Status of cloud gaming
Cloud computing is a recent shift, that is occurring in the IT industry where more and more IT functions are transferred to remote servers, which are held by third parties. The development of the cloud is strongly related to the generalization of broadband internet, since to have an acceptable user experience, a high speed of data exchange between local machine and server is mandatory. Cloud gaming is just the part of the cloud that is related to the video game industry. Two pioneers in the field of cloud gaming are Onlive and Gaikai, both privately held. These two companies allow any person to connect to their servers and play the games that they have in store. The benefits of such services are obvious: people having cheap netbooks or old notebooks/PCs that cannot handle the graphics of more recent games, just need a high speed connection to play. No need to invest in expansive hardware and no need to buy discs or spend hours downloading the game. You only need high speed internet, and a credit card. Another advantage of cloud gaming is platform independence as for example you can play on your android or iOS powered tablet plenty of PC/console games.
Gaming console manufacturers such as Sony (NYSE:SNE), Microsoft (NASDAQ:MSFT) and Nintendo are still very strong. But as the services of cloud gaming companies continue to improve, and their game libraries to expand, we will probably see a migration of customers at some point. Two technical hurdles that are slowing the mass adoption of cloud gaming currently are internet latency and graphics. Many very popular games are centered around multi-player experience, and thus require low latency/lag to make the gaming experience as fluid as possible. With the improvement of internet infrastructure and the installation of additional cloud gaming servers that will reduce the average distance user-server, this issue will start to progressively fade. The graphic side of the equation is mostly a matter of internet speed and compression settings. If you would need to transfer good quality HD signal, you need at least 10Mbit/s connection. This is still far from being universal. In addition, Full HD graphics are not yet available on the cloud gaming platforms (Onlive supports ~720p, and has 1080p in the works). whereas this is a standard feature of many console or PC games. Innovative accessories such as the Kinect or MEMS based joysticks give console manufacturers another edge. However, the price of these accessories is relatively cheap when compared to the price of the console itself (powerful processors, memory). Which means cloud gaming could easily add such accessories to their platforms. Altogether, we probably will need another 2-3 years to see cloud gaming become a mass phenomena. One key accelerating factor for cloud gaming will be its integration with the internet enabled TV or smart TV. This will make cloud gaming accessible to a much larger audience.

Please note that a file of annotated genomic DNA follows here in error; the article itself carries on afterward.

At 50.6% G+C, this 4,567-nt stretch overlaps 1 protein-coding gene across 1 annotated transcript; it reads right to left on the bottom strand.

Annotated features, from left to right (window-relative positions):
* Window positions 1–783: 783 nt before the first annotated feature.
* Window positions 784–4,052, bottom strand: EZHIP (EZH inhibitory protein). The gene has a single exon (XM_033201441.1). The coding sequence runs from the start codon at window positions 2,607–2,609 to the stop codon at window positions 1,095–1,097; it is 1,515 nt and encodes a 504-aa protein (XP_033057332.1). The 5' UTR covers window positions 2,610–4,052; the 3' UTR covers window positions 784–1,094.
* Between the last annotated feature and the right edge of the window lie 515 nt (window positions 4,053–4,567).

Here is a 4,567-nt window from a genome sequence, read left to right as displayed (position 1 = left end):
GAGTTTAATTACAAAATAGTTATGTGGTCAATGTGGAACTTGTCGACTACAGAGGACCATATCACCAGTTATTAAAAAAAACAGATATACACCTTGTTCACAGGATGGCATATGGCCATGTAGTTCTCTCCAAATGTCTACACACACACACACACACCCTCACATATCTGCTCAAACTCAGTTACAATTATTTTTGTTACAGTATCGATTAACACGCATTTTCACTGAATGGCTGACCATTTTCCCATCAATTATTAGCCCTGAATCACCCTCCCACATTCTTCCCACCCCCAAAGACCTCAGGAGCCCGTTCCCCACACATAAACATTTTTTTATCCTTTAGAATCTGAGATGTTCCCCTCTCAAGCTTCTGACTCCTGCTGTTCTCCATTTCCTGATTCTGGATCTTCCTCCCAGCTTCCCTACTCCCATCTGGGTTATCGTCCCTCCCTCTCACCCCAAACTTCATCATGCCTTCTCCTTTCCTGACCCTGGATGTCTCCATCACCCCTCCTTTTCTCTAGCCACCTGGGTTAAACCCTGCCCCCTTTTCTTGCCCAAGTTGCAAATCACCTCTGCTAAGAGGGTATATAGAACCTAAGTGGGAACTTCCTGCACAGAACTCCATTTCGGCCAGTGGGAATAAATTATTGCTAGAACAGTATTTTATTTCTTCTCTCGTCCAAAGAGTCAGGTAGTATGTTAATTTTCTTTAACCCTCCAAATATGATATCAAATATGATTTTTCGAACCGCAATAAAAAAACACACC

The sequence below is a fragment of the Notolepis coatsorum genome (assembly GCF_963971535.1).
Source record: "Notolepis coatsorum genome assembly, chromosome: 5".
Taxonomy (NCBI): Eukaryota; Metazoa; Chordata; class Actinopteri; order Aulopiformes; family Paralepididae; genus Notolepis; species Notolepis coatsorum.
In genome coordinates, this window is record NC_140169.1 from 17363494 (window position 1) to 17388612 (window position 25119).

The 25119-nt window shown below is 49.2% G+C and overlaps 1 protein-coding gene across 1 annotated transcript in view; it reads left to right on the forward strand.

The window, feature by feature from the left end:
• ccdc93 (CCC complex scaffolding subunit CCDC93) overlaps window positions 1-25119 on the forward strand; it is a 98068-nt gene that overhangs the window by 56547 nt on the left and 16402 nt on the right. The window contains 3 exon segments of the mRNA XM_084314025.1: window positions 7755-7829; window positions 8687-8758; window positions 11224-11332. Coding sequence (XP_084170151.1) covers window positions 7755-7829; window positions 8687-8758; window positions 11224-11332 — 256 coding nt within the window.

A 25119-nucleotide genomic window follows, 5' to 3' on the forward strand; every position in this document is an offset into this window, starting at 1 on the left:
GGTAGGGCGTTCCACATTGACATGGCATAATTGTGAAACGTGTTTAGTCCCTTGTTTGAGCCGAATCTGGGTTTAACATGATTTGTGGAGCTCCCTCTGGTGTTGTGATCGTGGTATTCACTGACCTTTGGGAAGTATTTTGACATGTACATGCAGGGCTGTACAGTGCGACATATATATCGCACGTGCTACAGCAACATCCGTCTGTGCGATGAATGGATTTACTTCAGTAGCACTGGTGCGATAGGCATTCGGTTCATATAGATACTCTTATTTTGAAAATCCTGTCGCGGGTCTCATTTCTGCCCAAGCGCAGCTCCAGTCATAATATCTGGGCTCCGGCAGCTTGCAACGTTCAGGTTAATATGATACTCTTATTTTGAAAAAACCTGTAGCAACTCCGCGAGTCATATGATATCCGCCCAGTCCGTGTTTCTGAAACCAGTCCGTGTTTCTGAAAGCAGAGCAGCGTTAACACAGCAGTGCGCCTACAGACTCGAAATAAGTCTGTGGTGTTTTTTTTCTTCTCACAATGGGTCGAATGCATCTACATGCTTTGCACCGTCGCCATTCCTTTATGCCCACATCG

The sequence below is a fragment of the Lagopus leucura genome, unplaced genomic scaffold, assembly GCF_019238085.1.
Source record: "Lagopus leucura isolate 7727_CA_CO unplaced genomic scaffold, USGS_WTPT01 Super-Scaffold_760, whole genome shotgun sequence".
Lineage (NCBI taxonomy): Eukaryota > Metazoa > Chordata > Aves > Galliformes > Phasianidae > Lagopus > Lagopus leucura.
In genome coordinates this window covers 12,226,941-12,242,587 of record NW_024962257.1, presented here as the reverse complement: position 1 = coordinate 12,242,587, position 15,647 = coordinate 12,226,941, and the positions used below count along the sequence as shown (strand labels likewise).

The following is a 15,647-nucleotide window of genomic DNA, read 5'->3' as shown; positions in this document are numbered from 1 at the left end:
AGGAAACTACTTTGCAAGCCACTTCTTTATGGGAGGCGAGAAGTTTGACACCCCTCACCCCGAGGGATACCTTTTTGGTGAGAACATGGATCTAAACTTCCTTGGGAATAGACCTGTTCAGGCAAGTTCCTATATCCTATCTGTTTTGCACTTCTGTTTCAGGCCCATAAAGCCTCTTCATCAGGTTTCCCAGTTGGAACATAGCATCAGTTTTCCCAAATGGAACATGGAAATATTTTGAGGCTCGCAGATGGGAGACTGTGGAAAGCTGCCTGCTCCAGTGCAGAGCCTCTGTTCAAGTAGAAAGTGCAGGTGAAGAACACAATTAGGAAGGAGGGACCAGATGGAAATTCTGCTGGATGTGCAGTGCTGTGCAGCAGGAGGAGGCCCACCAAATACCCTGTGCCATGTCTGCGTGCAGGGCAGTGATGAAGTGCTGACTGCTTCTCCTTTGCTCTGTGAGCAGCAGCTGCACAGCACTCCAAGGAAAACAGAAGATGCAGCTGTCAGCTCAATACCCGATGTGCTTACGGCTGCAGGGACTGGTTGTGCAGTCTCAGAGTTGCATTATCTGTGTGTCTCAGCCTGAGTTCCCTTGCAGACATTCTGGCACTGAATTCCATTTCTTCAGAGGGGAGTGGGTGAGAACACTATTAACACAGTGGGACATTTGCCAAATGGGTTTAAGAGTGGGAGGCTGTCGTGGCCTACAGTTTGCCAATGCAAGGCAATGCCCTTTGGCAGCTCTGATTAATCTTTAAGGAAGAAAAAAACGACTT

Tablets - a cloud gaming killer?